Finally, recent news reports have brought to attention a number of experiments, being conducted in California, Minnesota and elsewhere, to create human-animal chimeras, or organisms that contain cells from humans and another species of animal. The goal of these experiments is to create animals (usually pigs, but also sheep) that carry organs made of human cells (such as the pancreas), which can then be used for medical transplantation and address the shortage of human organs. Using gene editing, the researchers were able to “knock out” genes in pig embryos that are required for forming particular organs. They then placed human stem cells into these embryos, which are expected to form the missing organs that the pig cells are no longer able to make. No such human-animal chimeras have yet been carried to full term and been born, because for ethical reasons all embryos are currently terminated in early stages of gestation. Due to the controversial nature of such research — particularly the concern that human cells might contribute significantly to other organs in the animal, most specifically the brain — the National Institutes of Health established a moratorium last fall on funding such research, though the current work is supported by other funding sources such as the Department of Defense, the California Institute for Regenerative Medicine, and private funds.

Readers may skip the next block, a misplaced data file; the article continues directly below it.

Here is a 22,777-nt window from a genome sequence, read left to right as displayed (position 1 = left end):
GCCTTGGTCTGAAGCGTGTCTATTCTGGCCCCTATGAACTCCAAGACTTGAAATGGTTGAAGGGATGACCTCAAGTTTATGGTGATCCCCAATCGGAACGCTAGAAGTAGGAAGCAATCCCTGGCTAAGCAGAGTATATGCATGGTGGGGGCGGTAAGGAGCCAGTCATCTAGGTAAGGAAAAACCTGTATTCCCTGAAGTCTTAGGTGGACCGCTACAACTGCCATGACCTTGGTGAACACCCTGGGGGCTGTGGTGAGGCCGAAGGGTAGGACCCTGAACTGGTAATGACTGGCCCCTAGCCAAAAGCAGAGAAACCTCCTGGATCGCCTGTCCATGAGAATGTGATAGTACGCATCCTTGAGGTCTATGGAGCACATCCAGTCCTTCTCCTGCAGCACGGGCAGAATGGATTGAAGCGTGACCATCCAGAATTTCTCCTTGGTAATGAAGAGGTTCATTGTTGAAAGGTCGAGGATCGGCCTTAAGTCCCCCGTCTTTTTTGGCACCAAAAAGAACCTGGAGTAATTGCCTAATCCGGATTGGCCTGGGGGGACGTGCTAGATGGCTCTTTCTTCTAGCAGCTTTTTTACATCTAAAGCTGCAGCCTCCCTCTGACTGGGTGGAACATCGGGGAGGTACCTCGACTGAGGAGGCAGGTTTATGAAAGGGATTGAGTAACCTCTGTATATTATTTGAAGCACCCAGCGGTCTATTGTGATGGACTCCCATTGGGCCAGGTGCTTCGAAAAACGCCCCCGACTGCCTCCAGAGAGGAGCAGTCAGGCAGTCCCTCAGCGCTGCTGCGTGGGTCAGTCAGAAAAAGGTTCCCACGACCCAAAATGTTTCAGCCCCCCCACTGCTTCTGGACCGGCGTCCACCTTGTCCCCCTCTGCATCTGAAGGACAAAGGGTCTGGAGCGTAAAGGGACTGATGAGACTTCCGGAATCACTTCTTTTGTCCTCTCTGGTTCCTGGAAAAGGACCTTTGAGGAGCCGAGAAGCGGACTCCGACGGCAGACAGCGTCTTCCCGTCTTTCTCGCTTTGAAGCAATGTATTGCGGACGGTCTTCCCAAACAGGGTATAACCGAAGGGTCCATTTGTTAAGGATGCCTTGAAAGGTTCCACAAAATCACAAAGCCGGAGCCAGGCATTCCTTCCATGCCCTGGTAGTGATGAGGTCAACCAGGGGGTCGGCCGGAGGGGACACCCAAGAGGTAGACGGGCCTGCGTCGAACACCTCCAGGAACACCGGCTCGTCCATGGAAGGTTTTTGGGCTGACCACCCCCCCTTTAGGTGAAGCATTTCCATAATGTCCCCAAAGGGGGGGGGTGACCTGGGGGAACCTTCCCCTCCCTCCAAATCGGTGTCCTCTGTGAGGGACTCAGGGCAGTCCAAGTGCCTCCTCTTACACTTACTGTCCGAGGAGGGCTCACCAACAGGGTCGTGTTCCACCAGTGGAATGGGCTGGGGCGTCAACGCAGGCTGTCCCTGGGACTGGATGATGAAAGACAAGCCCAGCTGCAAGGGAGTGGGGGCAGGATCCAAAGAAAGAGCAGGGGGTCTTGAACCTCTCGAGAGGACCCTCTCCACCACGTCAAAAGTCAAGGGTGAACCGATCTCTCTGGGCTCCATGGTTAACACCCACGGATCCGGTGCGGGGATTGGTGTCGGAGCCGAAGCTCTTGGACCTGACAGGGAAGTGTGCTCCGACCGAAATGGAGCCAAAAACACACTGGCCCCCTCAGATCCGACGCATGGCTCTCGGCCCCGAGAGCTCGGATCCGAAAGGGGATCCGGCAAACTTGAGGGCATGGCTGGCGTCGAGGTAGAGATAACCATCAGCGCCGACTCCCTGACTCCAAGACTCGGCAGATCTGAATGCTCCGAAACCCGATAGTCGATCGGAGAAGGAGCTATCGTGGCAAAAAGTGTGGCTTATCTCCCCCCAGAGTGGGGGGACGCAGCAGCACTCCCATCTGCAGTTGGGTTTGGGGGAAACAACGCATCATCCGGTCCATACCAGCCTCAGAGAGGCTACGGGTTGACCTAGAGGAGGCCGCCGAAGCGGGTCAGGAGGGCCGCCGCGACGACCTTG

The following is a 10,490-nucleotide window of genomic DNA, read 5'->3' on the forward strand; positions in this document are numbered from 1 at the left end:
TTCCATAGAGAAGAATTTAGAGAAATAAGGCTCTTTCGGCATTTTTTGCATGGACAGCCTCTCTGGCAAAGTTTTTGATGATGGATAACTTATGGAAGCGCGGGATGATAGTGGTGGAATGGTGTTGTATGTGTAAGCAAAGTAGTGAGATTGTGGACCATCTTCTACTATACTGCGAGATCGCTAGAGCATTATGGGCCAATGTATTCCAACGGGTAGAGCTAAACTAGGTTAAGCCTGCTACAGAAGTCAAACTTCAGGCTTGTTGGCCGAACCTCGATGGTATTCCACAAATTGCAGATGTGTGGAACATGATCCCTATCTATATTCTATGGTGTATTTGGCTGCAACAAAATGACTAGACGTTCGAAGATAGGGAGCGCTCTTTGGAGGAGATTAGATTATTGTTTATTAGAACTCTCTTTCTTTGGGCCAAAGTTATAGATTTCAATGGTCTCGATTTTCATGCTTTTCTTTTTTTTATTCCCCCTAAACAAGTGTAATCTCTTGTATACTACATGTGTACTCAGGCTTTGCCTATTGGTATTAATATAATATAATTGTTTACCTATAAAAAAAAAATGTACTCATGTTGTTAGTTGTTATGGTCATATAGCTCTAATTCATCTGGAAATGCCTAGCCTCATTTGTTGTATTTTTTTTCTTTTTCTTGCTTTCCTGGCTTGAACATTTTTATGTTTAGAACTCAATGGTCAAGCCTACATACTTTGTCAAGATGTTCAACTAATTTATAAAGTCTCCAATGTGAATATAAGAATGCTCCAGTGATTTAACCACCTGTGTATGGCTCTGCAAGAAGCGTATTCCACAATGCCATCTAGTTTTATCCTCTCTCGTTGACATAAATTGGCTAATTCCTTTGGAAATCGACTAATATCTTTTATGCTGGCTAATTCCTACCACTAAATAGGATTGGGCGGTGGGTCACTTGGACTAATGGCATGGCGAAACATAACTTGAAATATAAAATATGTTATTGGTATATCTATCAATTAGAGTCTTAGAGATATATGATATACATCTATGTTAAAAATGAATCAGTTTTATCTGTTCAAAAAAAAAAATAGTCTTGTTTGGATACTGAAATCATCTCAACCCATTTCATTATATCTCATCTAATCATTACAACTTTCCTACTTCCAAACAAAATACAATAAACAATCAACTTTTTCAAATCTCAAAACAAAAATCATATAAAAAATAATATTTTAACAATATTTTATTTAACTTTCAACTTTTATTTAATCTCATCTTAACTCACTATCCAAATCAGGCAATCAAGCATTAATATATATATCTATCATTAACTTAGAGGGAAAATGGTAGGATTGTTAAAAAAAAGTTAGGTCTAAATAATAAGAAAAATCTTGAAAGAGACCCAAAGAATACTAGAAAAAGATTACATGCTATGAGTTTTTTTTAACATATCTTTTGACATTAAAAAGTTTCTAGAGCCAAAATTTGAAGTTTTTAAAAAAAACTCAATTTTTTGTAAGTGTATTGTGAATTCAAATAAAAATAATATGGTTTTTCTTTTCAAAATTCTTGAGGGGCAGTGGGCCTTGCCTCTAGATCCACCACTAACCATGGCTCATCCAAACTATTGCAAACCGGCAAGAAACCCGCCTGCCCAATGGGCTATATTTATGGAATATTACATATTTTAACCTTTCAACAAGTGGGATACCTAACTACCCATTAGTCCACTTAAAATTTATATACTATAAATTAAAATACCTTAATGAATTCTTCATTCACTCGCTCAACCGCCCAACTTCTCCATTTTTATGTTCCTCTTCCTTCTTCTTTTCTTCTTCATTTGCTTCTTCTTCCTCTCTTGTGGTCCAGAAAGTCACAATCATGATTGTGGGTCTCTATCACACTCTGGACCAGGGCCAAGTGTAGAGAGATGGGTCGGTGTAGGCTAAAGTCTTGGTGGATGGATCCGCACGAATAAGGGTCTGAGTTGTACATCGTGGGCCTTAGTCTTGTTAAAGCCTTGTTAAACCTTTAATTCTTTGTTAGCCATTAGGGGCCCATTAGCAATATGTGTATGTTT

All three of these new technologies present ethical controversies, various types of risks (environmental, geopolitical, etc.), and a need to balance various interests and values (e.g., public health vs. environmental safety, or human lives vs. animal welfare), underscoring the importance of broad-based conversation and public deliberation to ensure that these rapidly advancing genetic and biomedical technologies can be most safely and fairly integrated into society. And a core part of pgEd’s mission is to make such conversations as accessible and inclusive as possible across the broadest cross section of society. According to Kevin Esvelt, a professor at MIT who is one of the pioneers of gene drive technologies, “It’s meaningless to talk about engaging the public in science if science is still going to develop the product and then say, ‘What do you think?’” Let’s begin the conversation now.

Note: George Church, one of the leaders of HGP-Write, is an advisor of pgEd. Autodesk, one of the companies supporting HGP-Write, had previously provided funding to pgEd, specifically for the GETed 2013 conference and the development of Map-Ed.

image credit L-R: Human Genome by Webridge (CC BY 2.0); Aedes aegypti by CDC; Human Blastocyst by Harimiao (CC BY-SA 3.0)